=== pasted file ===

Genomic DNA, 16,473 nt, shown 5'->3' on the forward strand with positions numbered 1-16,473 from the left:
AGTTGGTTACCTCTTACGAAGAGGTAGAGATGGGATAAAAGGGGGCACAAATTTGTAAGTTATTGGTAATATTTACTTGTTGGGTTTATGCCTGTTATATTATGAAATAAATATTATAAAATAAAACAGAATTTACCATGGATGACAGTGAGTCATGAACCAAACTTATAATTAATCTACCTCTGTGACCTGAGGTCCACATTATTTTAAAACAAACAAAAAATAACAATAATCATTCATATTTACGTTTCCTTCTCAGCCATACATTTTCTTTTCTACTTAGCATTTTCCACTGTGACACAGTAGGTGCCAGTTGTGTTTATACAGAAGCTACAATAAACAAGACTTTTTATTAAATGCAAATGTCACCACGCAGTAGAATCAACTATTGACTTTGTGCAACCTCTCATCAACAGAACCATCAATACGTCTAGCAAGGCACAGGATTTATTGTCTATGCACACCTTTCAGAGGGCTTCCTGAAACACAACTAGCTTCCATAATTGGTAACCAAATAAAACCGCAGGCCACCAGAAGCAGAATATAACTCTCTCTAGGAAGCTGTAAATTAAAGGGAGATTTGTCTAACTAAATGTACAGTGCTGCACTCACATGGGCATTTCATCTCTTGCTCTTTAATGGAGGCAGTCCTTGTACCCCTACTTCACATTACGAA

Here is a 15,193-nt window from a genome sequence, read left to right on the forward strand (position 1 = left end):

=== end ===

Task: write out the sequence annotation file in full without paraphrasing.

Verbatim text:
Genomic DNA, 16,473 nt, shown 5'->3' on the forward strand with positions numbered 1-16,473 from the left:
AGTTGGTTACCTCTTACGAAGAGGTAGAGATGGGATAAAAGGGGGCACAAATTTGTAAGTTATTGGTAATATTTACTTGTTGGGTTTATGCCTGTTATATTATGAAATAAATATTATAAAATAAAACAGAATTTACCATGGATGACAGTGAGTCATGAACCAAACTTATAATTAATCTACCTCTGTGACCTGAGGTCCACATTATTTTAAAACAAACAAAAAATAACAATAATCATTCATATTTACGTTTCCTTCTCAGCCATACATTTTCTTTTCTACTTAGCATTTTCCACTGTGACACAGTAGGTGCCAGTTGTGTTTATACAGAAGCTACAATAAACAAGACTTTTTATTAAATGCAAATGTCACCACGCAGTAGAATCAACTATTGACTTTGTGCAACCTCTCATCAACAGAACCATCAATACGTCTAGCAAGGCACAGGATTTATTGTCTATGCACACCTTTCAGAGGGCTTCCTGAAACACAACTAGCTTCCATAATTGGTAACCAAATAAAACCGCAGGCCACCAGAAGCAGAATATAACTCTCTCTAGGAAGCTGTAAATTAAAGGGAGATTTGTCTAACTAAATGTACAGTGCTGCACTCACATGGGCATTTCATCTCTTGCTCTTTAATGGAGGCAGTCCTTGTACCCCTACTTCACATTACGAA

Here is a 15,193-nt window from a genome sequence, read left to right on the forward strand (position 1 = left end):